Evil gets a release in Thailand, on the same 7

Evil gets a release in Thailand, on the same 7″ EP as The Animals, one of the all-time British Invasion greats.

Three of the guys who appeared on “Whatcha Gonna Do About It” went into law enforcement — Jeff Allen, John Dalton, and John Doyle. Doyle was injured on the job in the ’80s, and was forced to switch paths once again. He became aware of several bootleg releases that his songs were turning up on. He also discovered the two missing acetate discs from the Dukoff sessions, one of which was hiding in a hat box! That enabled some of the songs to be heard for the first time. Some appeared on a split LP with the Montells, which came out in the ’90s on the Australian label Corduroy . “From A Curbstone” and “Short Life” were issued for the very first time on a 7″ single, by Florida Archive Recordings (a division of the Swiss label Feathered Apple) in 2012. John Doyle insisted that every one of the guys on the record be contacted, to give their approval. He was the one that brought them all together, got them on board, and made sure everything was done right.

"From A Curbstone" & "Short Life"  finally got a 7" release.   It only took 45 years!

“From A Curbstone” & “Short Life” finally got a 7″ release. It only took 45 years!

Next month (March 2013) will mark the first release on a 45 of the band’s most amazing two-sided demo. “I’m Movin’ On” and the super-moody flip “I Know I’ll Die” appeared back-to-back on an unreleased acetate in 1966, and will soon appear back-to-back on a legally-issued single — the first-ever release to bear the Limestone Records name. (Feathered Apple is actually putting it out, but is using the Limestone name as a tribute to the Limestone Lounge, which has played a huge role in bringing so many friends and former bandmates together.) Doyle was also the guiding force behind this project, but unfortunately he won’t be around to see it become a reality. He learned he had pancreatic cancer, just four days before Christmas 2012. Eight weeks later, he was gone.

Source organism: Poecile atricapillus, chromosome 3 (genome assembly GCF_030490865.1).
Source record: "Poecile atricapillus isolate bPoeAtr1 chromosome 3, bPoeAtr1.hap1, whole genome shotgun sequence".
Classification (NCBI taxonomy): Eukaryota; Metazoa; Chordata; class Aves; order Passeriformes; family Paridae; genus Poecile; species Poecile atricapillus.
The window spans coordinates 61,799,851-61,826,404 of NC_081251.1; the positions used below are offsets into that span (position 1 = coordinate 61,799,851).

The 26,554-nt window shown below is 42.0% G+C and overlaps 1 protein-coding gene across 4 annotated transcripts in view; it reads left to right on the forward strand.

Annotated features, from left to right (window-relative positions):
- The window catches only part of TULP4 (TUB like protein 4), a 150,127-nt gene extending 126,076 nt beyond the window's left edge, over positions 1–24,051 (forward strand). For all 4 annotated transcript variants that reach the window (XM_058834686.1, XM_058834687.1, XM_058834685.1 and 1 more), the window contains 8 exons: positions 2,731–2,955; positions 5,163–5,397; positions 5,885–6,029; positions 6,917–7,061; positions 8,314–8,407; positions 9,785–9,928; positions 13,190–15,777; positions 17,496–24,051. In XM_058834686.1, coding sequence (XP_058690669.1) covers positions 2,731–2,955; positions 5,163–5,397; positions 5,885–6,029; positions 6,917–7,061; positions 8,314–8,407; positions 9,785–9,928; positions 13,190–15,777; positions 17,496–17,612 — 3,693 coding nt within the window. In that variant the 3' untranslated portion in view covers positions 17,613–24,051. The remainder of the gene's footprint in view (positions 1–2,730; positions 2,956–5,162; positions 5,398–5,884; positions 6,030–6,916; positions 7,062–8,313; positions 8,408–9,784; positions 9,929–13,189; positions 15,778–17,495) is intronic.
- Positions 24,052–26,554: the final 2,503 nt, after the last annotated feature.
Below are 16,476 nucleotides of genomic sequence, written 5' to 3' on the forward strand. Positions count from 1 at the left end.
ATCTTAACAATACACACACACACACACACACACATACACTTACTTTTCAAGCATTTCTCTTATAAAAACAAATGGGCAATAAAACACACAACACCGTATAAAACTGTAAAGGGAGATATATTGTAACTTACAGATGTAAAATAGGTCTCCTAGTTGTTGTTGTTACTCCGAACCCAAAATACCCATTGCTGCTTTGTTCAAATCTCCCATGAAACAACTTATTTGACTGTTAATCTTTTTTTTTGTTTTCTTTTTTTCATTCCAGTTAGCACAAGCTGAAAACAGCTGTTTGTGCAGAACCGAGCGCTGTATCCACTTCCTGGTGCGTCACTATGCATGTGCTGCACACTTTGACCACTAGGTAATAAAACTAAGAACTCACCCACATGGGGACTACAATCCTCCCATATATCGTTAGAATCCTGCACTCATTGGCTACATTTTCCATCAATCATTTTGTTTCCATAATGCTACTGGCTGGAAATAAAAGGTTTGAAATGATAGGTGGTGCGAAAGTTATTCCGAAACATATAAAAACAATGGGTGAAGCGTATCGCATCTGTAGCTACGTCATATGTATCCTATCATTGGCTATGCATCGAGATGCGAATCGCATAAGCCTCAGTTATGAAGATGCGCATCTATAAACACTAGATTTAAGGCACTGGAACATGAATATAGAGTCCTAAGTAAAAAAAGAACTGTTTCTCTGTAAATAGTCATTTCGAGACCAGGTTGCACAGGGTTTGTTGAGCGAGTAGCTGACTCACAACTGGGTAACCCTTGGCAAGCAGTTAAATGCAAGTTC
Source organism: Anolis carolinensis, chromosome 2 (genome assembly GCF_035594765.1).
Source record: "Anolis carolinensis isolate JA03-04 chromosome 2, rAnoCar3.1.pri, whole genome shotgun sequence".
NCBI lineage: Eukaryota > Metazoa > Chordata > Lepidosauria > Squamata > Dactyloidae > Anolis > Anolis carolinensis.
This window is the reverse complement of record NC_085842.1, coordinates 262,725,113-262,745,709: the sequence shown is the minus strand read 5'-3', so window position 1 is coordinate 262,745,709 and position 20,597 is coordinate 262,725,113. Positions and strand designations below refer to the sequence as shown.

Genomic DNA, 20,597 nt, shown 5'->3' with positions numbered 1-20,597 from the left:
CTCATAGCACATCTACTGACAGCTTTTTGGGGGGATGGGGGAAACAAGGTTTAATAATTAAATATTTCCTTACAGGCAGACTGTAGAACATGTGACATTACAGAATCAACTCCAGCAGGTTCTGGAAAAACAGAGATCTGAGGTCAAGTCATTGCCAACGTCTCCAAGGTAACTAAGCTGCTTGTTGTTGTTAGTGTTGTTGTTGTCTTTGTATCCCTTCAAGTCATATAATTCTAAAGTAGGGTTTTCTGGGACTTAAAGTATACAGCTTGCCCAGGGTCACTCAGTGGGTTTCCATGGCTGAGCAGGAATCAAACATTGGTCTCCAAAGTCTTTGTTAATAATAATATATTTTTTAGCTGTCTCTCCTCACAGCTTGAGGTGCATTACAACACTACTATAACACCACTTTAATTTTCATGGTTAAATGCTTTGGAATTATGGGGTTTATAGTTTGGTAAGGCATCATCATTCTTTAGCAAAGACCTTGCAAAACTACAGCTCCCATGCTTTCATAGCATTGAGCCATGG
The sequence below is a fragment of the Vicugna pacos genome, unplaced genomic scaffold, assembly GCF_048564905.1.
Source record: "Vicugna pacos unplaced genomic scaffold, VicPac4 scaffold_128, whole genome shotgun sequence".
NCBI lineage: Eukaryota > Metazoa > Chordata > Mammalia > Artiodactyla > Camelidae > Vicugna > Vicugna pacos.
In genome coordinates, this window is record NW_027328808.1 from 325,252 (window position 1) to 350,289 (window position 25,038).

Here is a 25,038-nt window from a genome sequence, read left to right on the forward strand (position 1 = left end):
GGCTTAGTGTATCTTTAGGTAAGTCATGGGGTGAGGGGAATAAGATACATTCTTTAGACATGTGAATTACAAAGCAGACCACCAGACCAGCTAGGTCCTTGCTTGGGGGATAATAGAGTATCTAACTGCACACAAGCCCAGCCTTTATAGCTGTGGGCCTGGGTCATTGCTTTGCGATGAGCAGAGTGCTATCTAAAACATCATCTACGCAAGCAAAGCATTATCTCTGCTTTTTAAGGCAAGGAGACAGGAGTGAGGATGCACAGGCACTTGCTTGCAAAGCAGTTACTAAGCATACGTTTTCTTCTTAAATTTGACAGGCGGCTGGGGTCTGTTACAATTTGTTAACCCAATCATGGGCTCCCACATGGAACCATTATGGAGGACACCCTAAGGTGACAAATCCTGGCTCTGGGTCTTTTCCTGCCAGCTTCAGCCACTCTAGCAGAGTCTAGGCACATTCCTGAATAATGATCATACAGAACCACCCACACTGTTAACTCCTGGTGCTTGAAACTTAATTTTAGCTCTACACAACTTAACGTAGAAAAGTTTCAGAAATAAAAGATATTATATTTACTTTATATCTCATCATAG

John Doyle was a highly-sensitive man who’d survived some childhood traumas, which meant there were times he could be misunderstood… or could misunderstand others. Underneath it all was a heart of gold. When Jeff Allen could no longer care for himself, and lived out his final months in a nursing home, it was Doyle who would go and visit him, bring him music, and send him money for some basic needs. It was Doyle who drove all the way from his home in Northern Florida to Boca Raton last September, just because he heard I was invited to sing at the While We Still Can reunion. There Doyle had a chance to connect with many old friends, including Evil bandmate Mike Hughes. The highlight for him came when Jim Sessody — the guy who produced “Whatcha Gonna Do About It” — came up and said hello. “I can’t believe he remembered me,” Doyle told me. He was blown away that Sessody recognized him. In his mind, Sessody was a somebody, and Doyle was a nobody. That could not have been farther from the truth.